To be punctual is a positive attribute and a reflection of many admirable personality qualities, such as responsibility. For this reason, be on time and/or actively communicate your ETA. Others will appreciate the gesture.

10. Handwriting

If we have to write something by hand at work, or we ask that of a prospective employee, the handwriting that results will give us some great insight into who we or they are. It is believed that the size of our letters reveal whether we are shy or outgoing. Small letters which do not reach the top line are indicative of a timid or introverted personality.

When we write with large letters which go over the top line, we are seen as more outgoing and confident. Those who put a lot of space between words are seen as preferring to have more freedom and independence, while those who put very little space between letters are seen as preferring to be around others and disliking being alone. When we dot our I’s and cross our T’s, we are seen as detail oriented, and if we apply a lot of pressure to our pen, we are seen as confident, whereas if we write lightly, we are viewed as more sensitive and empathic.

Internship teaches you professional skills

Benjamin Franklin once said – “Tell me and I forget. Teach me and I may remember. Involve me and I learn”. Internships are a great opportunity to learn application of the theory learnt in school and college. It allows you to cultivate some of the crucial skillsets of work-life no books can teach. Here are some professional skills you will develop during an internship.


Formal communication

As a student, you develop your own jargon which is carried forward to your workplace. The work environment is a formal setup. Hence, your language and grammar should be appropriate. An internship is an eye-opener before a job. It teaches you how to convey your point correctly.

Networking

During an internship, you get to know professionals in your area of interest. They could be your colleagues at the office, fellow-interns, vendors, or agencies. Your friends, relatives, and professors are a part of the network too. But the real work lessons can be learnt from a professional set-up. You learn to build long-term relationships.Your network is a valuable learning source. It is an important tool that comes handy throughout your professional life.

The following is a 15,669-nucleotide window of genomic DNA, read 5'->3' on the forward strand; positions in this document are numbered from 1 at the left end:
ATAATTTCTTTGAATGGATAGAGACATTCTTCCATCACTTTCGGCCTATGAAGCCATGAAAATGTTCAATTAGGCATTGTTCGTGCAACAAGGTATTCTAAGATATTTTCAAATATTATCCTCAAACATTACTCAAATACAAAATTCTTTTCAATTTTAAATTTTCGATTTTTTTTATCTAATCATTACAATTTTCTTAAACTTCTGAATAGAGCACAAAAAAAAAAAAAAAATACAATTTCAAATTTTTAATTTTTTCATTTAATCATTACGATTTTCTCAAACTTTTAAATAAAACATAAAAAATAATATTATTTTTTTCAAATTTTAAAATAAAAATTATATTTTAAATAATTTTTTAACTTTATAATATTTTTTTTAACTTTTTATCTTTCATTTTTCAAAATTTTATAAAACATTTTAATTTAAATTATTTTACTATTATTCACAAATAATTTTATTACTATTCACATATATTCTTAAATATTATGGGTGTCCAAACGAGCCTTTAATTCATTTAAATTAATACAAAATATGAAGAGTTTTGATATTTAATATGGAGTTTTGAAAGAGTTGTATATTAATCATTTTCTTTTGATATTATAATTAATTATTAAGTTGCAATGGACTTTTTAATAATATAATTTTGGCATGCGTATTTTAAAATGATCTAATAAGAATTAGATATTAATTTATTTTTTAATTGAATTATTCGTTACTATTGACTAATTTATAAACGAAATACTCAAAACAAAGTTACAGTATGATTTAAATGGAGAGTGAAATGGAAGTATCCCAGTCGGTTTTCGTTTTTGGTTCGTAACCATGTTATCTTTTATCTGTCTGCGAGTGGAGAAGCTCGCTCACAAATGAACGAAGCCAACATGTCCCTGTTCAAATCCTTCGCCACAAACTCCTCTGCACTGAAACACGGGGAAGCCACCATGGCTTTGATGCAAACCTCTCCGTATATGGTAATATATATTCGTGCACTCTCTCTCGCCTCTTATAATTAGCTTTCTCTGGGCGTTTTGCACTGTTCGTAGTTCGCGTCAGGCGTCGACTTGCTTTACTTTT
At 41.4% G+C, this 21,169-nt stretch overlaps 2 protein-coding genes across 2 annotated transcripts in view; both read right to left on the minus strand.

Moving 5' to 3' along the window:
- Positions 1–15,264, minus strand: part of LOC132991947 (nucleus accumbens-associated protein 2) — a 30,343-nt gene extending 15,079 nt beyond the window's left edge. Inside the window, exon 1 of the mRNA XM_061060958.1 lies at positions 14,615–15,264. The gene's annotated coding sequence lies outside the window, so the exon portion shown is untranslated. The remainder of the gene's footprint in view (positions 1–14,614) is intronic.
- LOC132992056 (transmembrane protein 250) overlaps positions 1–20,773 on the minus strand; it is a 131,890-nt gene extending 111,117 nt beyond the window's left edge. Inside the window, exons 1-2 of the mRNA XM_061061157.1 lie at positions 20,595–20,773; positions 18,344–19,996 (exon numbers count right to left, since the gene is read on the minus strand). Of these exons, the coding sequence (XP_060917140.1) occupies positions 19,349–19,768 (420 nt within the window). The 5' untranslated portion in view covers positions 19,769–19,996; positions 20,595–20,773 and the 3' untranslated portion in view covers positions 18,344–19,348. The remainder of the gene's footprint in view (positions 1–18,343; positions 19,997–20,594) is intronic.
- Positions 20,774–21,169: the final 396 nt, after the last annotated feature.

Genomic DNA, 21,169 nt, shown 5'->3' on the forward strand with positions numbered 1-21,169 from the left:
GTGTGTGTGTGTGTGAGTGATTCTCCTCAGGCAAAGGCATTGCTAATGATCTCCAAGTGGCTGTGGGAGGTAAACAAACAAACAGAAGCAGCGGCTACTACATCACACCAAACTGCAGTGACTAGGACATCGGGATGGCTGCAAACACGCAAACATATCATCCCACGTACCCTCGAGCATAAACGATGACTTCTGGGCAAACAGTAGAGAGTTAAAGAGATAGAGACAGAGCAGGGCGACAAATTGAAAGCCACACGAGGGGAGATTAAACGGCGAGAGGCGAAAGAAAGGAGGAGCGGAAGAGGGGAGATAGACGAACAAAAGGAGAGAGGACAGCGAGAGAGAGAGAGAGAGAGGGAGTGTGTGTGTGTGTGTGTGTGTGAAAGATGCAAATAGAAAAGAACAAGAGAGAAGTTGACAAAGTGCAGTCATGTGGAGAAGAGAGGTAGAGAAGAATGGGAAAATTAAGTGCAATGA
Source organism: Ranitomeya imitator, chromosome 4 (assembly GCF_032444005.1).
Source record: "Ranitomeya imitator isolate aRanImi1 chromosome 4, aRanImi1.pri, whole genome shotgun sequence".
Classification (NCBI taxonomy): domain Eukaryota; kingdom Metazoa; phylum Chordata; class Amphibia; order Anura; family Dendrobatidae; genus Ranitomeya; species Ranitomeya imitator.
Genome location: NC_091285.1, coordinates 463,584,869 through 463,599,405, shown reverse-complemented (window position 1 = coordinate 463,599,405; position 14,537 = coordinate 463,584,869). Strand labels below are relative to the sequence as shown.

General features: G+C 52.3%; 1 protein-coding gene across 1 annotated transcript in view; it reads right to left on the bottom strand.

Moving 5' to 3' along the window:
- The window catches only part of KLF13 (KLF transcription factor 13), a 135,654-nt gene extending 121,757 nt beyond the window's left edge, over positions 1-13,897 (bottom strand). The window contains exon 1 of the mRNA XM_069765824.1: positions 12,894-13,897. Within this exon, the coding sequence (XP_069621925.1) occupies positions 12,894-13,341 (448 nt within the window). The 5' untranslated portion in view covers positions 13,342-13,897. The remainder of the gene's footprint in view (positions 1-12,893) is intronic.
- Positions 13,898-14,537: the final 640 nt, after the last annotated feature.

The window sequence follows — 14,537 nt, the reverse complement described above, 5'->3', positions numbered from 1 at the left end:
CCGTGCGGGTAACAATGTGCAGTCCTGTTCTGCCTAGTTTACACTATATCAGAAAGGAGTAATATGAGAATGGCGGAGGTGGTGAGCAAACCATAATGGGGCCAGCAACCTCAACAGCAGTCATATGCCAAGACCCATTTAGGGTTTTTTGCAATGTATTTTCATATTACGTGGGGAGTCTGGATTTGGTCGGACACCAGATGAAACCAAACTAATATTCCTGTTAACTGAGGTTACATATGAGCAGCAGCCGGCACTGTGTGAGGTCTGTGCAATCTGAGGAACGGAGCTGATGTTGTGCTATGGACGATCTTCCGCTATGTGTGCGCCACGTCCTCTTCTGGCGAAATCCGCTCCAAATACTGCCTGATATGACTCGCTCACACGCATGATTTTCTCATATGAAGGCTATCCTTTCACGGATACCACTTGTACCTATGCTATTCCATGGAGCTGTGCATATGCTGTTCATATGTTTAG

Work-ethics

College life makes a student complacent. To have a successful career, you need to inculcate some values like right attitude, hard work, and discipline. When you are marked late, you realize the value of punctuality. When your mentor points out the cut, copy, paste in a weekly report, you know your approach was wrong. As internships offer a glimpse of your working life, you realize the importance of these values and work-ethics.

Balancing work-life

To be truly happy and satisfied in your personal and professional life, you must learn to balance both. As you move up the career ladder and responsibilities increase, personal time becomes dearer. There is an important family function to attend at 6 pm and you have to submit aPowerPoint presentation or a report by 6.30 pm. Situations like these are common in the work place. Only when you face these situations do you learn to manage both aspects of your life.

Valuing deadlines

During college, the deadlines are either those set by the teachers or the ones you think are important. In the workplace, deadlines are set in stone. Project submission deadlines are fixed and cannot be changed. Especially, if the deadline is given by your customer or a third party. If you have delayed finishing your work, your mentor is likely to make you sit through the night to finish it. A forcefully cancelled movie or dinner is all it takes for you to value deadlines.

Problem-solving

At every stage in life, you have to find solutions. But when solving a work problem, you are required to operate with some restrictions. These limitations are company policies, beliefs, and values. They could also be client’s expectations. Internships are an insight into a world of problem-solving within boundaries.

An internship teaches business etiquettes in a real-life situation. The experience gained during an internship gives you confidence about your chosen career. You can set realistic targets based on your learning and choose to specialize further in your area of interest.

This work is produced by Simplus Information Services Pvt Ltd. Customer engagement through content.

Post Courtesy: Yahoo!